In the embodiment of FIG. 2, the alarm sensing device is represented by normally closed contacts C which, in the event of an alarm condition, i.e. intrusion, will open. In the non-alarm state, the battery B is connected in series with load resistor R through the normally closed contacts C and as such the battery B is required to supply current only to the resistor R of the alarm circuit AT thus minimizing battery current gain during the non-alarm condition.
In the event of an alarm condition, resulting in the opening of the normally closed contact C, the first stage F1 of a three stage field effect transistor FET, which functions as a high impedance switch, activates transmit cycle timer TC which in turn periodically activates oscillator FM and tone code generator CG. The three stage field effect transistor FET is merely a combination of three conventional independently operated field effect transistors F1, F2 and F3. In alarm condition, the tone code generator CG functions to frequency modulate the output of the oscillator, FM, waveform A of FIG. 3, to produce an encoded alarm tone illustrated as waveform B of FIG. 3 which is subsequently transmitted by an antenna A to the local receiver circuit LR of FIG. 1. The transmit cycle timer circuit TC determines the duration of the transmitted alarm tone as well as the rate at which the alarm tone is repeatedly transmitted.
In addition to transmitting an alarm tone, the alarm transmitter circuit AT periodically transmits a circuit test tone, illustrated as waveform C of FIG. 3, in response self-test cycle timer circuit ST to communicate the operational status of the alarm circuit AT to the local receiver circuit LR. On a periodic basis, the self-test cycle timer circuit ST applies a signal to the second stage F2 of the field effect transistor FET to cause transmit cycle timer circuit TC to activate oscillator circuit FM. Simultaneously, self-test cycle timer circuit ST supplies a signal to the third stage F3 of the field effect transistor FET causing tone code generator CG to frequency modulate the output of the oscillator circuit FM to produce a unique test tone similar to that illustrated as waveform C of FIG. 3. The test tone is transmitted by antenna A to the local receiver LR which through suitable input filtering distinguishes the test tone from an alarm tone and provides an output signal to the remote monitoring system RS acknowledging the transmission of the test tone. The absence of the transmission of a test tone can be used to activate a local indicator LI to alert personnel of an inoperative alarm circuit. The self-test mode of operation provides an effective technique for determining not only the status of the battery B but all other components in the alarm circuit AT with the possible exception of a first stage F1 of the field effect transistor FET. It is apparent that numerous combinations of clearly distinguishable tones can be used to differentiate the alarm tone from the test tone and that the illustrations of waveforms B and C of FIG. 3 are merely typical. Further, it is apparent that digital techniques can be employed wherein tone code patterns could be generated in response to predetermined patterns of logic "1's" and "0's" such as that illustrated in FIG. 6.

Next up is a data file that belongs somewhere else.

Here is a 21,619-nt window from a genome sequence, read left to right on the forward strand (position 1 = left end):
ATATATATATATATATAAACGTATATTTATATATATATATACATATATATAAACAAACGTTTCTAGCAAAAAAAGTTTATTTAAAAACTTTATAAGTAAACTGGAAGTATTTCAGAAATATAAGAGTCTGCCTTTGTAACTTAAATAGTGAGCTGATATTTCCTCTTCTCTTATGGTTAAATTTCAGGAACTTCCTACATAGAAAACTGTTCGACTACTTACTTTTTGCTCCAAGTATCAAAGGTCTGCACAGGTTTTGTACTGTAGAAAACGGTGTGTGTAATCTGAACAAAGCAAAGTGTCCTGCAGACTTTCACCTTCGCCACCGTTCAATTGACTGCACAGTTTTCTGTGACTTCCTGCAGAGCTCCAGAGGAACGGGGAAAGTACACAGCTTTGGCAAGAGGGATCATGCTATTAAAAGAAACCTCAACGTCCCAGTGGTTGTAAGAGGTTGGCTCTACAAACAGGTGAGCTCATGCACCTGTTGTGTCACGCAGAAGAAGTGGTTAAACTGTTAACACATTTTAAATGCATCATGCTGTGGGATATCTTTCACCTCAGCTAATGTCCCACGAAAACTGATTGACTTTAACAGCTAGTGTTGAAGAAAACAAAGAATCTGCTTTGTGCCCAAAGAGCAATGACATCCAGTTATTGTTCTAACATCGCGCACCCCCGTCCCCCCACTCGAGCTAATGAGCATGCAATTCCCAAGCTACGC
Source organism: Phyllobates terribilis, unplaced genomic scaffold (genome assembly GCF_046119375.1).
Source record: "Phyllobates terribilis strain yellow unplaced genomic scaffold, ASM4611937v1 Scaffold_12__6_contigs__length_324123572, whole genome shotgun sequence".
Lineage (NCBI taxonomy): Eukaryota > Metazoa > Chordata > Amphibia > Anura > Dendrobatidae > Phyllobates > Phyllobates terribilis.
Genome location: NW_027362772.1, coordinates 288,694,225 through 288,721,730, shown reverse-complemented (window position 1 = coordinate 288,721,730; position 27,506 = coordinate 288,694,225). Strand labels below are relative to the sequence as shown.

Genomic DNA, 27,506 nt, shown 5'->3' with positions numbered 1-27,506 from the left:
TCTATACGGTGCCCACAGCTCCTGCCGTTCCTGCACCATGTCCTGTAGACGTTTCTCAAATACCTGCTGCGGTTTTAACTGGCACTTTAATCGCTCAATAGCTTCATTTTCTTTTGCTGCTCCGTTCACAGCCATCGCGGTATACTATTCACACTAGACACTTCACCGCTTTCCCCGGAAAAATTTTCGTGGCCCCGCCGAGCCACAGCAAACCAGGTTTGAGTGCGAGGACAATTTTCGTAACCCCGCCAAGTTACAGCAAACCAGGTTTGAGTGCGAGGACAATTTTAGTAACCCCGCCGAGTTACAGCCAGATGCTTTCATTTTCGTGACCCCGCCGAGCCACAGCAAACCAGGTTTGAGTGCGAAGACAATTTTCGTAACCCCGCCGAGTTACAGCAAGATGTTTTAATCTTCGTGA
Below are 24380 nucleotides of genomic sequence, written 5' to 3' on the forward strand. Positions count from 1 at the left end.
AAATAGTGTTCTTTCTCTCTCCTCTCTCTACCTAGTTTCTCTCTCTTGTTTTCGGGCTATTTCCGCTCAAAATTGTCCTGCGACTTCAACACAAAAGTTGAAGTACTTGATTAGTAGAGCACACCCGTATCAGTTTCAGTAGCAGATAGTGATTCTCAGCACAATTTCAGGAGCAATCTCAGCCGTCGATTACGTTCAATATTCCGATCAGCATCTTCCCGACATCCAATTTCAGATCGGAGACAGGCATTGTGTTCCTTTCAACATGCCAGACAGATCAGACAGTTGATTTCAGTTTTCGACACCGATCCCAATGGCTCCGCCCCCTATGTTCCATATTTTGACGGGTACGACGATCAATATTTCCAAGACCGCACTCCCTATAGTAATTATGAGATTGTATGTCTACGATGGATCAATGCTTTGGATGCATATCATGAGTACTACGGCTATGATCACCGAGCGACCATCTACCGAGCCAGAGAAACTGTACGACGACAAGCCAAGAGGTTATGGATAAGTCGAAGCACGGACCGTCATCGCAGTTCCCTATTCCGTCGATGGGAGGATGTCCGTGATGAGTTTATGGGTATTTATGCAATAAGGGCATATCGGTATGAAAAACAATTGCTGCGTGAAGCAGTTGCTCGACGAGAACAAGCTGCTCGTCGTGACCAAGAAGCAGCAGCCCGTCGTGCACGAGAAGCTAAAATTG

A detail implementation of the alarm circuit of FIG. 2 is illustrated in FIG. 4 employing commercially available circuit components. The transmit cycle timer circuit TC is illustrated as consisting of timing circuit 2 having drive inputs from the first stage F1 and the second stage F2 of the field effect transistor FET and supplying output voltage levels to the oscillator circuit FM in response to the on-off timing cycle established by resistors 3 and 4 and capacitor 5. The operation of the timing circuit 2 can be satisfied through use of commercially available timing circuit model NE555. The output from the timing circuit 2 alternates from a high voltage level corresponding to the peak battery voltage, i.e. 9 volts, to a lower voltage level in response to a drive input from either stage F1 or stage F2 of the field effect transistor FET. With the output of the timing circuit 2 at the low voltage level, the bias voltage appearing across resistors 16, 17 and 18 of the oscillator circuit FM bias the transistor 14 to cause it to oscillate at an RF frequency determined by the combination of inductor 11 and capacitors 12 and 13. Capacitors 10 and 19 provide the required RF ground return while the inductor 15 functions as an RF blocking choke.
The frequency modulation of the RF signal developed by the oscillator circuit FM to produce the alarm tone in response to the opening of the contacts C is determined by the combined operation of a high frequency astable oscillator A1 and a lower frequency astable oscillator circuit A2. Astable oscillator circuit A1 consists of NOR gate 21, NAND gate 24, resistors 22 and 23 and capacitor 25 while astable oscillator circuit A2 consists of resistors 26, 27, NOR gate 28, NAND gate 29 and capacitor 30. Astable oscillator A1 is designed to operate at a higher frequency than astable oscillator A2 such that the conduction of stage F3 of the field effect transistor FET will cause astable oscillator A2 to periodically gate astable oscillator A1 in an on/off manner to produce a train of modulation pulses which modulate the waveform developed by the oscillator circuit FM to produce the alarm tone illustrated as waveform B of FIG. 3.